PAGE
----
Public Citizen financial policy advocate Bart Naylor said Capito is "one of the three or four most powerful people in Congress shaping bank law, the law that affects her husband's company."
Naylor added that many conflicts of interest exist among members of Congress.
"For better or for worse, Ms. Capito is not alone," he said.
The letter cites an article published Monday in the Charleston Daily Mail about Charlie Capito's move from United Bank to Wells Fargo Advisors, the investment arm of Wells Fargo & Co.
In March, he took a job managing the company's offices in Charleston, Huntington, Parkersburg and Beckley. He previously worked as a United Bank executive since 2009.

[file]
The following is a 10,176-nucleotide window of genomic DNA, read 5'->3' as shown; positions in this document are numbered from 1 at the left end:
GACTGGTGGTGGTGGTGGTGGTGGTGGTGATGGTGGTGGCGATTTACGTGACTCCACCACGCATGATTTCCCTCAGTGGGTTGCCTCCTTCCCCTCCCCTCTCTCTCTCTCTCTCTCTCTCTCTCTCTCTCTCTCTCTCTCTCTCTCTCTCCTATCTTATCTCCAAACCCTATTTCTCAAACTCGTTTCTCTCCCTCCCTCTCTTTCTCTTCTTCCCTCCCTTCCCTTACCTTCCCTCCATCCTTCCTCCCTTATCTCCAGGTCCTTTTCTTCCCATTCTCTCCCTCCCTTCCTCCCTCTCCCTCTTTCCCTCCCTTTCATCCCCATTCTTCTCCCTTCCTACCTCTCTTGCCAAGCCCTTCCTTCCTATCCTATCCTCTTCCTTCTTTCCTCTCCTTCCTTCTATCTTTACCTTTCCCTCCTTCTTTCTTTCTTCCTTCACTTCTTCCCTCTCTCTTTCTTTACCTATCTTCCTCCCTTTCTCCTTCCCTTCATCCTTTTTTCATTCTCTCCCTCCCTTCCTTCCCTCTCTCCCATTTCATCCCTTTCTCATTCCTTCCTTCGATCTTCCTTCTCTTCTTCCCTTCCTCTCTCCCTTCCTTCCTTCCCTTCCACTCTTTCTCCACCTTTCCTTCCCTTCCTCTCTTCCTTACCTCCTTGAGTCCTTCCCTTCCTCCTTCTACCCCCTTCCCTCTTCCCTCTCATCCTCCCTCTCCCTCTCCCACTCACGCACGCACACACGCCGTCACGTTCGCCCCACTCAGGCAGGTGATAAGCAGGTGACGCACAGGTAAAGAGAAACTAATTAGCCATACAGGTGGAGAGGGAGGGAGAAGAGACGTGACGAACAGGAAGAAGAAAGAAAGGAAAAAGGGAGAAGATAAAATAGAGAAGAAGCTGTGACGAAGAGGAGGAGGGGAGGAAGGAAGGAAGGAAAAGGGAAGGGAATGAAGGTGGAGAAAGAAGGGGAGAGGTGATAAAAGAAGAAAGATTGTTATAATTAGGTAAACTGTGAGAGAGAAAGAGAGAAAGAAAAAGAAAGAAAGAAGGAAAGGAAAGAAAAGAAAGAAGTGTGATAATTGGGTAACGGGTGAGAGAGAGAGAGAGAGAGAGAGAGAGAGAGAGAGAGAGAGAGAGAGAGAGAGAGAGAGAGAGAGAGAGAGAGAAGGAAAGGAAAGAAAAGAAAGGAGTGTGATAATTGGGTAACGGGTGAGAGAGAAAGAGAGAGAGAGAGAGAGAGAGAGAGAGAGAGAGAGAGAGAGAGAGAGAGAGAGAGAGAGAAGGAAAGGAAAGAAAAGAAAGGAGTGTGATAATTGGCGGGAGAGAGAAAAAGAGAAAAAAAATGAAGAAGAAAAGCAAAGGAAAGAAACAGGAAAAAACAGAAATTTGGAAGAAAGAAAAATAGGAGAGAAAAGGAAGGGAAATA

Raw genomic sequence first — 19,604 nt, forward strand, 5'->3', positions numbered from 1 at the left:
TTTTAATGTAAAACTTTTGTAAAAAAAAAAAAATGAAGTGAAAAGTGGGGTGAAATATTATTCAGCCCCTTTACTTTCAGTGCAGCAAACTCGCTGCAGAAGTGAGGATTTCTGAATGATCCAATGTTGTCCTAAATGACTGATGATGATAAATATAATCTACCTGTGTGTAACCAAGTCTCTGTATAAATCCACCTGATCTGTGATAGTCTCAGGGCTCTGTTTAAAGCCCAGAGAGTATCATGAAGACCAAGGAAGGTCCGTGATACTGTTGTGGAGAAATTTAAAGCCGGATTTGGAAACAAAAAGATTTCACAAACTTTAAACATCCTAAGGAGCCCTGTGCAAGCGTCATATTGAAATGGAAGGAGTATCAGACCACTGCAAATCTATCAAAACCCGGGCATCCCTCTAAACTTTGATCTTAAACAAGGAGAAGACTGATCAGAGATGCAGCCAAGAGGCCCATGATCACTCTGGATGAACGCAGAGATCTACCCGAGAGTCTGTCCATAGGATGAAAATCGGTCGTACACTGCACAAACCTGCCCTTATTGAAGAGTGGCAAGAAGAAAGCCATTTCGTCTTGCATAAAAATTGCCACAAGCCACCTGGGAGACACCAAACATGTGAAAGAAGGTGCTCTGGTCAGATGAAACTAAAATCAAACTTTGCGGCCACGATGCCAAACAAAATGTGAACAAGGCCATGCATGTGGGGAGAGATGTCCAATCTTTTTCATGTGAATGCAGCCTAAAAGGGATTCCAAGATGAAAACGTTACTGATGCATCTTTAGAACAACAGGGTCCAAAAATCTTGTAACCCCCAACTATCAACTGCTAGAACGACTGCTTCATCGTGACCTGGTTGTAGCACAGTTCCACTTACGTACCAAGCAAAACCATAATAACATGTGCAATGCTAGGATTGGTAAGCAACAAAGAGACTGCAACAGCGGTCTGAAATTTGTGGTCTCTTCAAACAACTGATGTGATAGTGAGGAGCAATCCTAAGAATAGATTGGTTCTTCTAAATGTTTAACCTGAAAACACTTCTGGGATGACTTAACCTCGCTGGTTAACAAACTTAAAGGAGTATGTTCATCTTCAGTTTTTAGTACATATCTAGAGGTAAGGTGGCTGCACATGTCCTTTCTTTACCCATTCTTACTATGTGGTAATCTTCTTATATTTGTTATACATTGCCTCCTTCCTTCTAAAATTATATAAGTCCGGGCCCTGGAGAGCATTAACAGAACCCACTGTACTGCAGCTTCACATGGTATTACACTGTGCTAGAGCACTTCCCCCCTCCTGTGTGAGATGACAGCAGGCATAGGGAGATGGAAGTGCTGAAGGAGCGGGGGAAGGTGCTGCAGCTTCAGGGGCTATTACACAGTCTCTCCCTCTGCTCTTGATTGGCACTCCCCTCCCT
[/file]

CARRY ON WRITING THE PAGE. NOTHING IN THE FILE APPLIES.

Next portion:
"In [the new] position, Mr. Capito is unlikely to be directly affected by the legislation that you are sponsoring," Public Citizen wrote in its letter.
"At the same time, Wells Fargo claims to be the second largest bank for consumer deposits in the United States and the second largest issuer of debit cards," the group wrote. "Fee income from such sources as swipe fees is the highest as a percent of assets among the largest banks in the United States."
Public Citizen also noted that Capito's biography on her website doesn't mention her husband's occupation or employer.
"The only thing that you learn about her husband is that she has one," Naylor said.
Capito's committee on Wednesday endorsed a package of legislation that would restructure the Consumer Financial Protection Bureau in a way consumer advocates say would severely weaken its powers. It did not vote on the swipe-fee bill, Naylor said.
Reach Alison Knezevich at alis...@wvgazette.com or 304-348-1240.